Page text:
Founding Feminists is FMF’s daily herstory column.
Even for Amelia Earhart, this has been quite an adventurous day.
Not only did she set an altitude record that was until now held by a man, she broke her own record a few hours later, and did it all in an unusual type of aircraft. No one had ever taken an autogyro to 18,000 feet, but today she did so twice, the second time soaring to 18,415 feet.
Though fixed-wing aircraft have been around for almost 30 years, this new type was only invented in 1923. It uses a standard engine and propeller on the front for forward thrust, but instead of just two wings on the side, it also has four unpowered wings above, which rotate to provide lift as the craft moves forward through the air.
Earhart arrived at Pitcairn Aviation Field, near Willow Grove, Pennsylvania, this morning with George Palmer Putnam, her husband of just under eight weeks, and Major Luke Christopher, representing the National Aeronautical Association, who would be an official witness to any record she might set.
She first went aloft at 12:03, slowly gaining altitude for an hour and a half. When she knew she could go no higher, she cut the engine, then descended using only the power of the rotating blades overhead to slow her fall. She described the quiet descent as a “novel sensation.”
Though one record-setting flight would have been enough to make most pilots call it a day, Earhart seemed unsatisfied with the aircraft’s performance, due to a problem with the gas feed line. She told the crowd of 500: “I think I can do better than that in this plane and I’m going to try some time in the near future.”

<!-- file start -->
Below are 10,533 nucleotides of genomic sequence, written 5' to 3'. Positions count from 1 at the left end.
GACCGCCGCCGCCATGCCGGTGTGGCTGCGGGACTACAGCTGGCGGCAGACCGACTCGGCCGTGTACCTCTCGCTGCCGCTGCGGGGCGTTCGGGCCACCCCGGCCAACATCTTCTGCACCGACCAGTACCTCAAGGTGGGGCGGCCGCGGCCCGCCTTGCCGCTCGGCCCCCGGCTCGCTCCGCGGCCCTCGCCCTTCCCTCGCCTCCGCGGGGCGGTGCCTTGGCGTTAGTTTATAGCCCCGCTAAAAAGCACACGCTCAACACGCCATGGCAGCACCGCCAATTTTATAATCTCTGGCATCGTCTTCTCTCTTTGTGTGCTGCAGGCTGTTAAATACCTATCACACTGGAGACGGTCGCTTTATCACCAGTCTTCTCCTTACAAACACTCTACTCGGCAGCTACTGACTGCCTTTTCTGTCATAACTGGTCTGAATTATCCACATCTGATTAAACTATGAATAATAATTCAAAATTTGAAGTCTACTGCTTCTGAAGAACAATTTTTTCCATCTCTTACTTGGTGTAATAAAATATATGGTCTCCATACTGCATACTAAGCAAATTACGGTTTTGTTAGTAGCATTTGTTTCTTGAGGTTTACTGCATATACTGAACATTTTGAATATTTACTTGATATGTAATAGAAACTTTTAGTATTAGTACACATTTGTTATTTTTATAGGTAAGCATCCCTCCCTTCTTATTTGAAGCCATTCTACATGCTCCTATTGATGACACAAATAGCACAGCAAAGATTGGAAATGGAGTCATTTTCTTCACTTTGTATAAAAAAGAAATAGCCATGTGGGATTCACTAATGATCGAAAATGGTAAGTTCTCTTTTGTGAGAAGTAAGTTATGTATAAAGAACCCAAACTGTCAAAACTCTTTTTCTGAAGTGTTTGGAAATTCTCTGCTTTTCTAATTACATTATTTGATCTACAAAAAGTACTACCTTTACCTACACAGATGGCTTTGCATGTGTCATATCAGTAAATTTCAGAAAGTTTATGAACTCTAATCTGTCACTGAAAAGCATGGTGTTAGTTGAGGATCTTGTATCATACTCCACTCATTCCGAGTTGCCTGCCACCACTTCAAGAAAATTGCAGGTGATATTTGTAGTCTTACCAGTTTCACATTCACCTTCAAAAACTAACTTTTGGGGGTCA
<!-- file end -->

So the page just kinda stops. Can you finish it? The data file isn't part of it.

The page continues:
The future turned out to be quite near, and she went up again at 4:20, this time going almost 500 feet higher, according to the barograph she carried. This instrument measures atmospheric pressure, and can therefore give an accurate reading of altitude since air pressure decreases with height.
The previous autogyro record was set by Jim Faulkner, a test pilot for Pitcairn Aviation, Incorporated. The altitude record for women in conventional aircraft is 28,773 feet, set by Ruth Nichols last month. The highest any airplane has flown is 43,168 feet, that record set by Lt. Apollo Soucek on June 4, 1930, though Captain Hawthorne C. Gray achieved 43,380 feet in a helium balloon on November 4, 1927.
Earhart set her first women’s altitude record in 1922, just a year after learning to fly, and was the first woman to cross the Atlantic, which she did as a passenger in 1928. She became the first woman to fly a plane across the country later that year, and set a woman’s speed record of 181 miles per hour last July.
Since she’s always eager to try new things, and is never satisfied until she gets the maximum performance out of any aircraft she flies, there should be many more records and adventures in her future.
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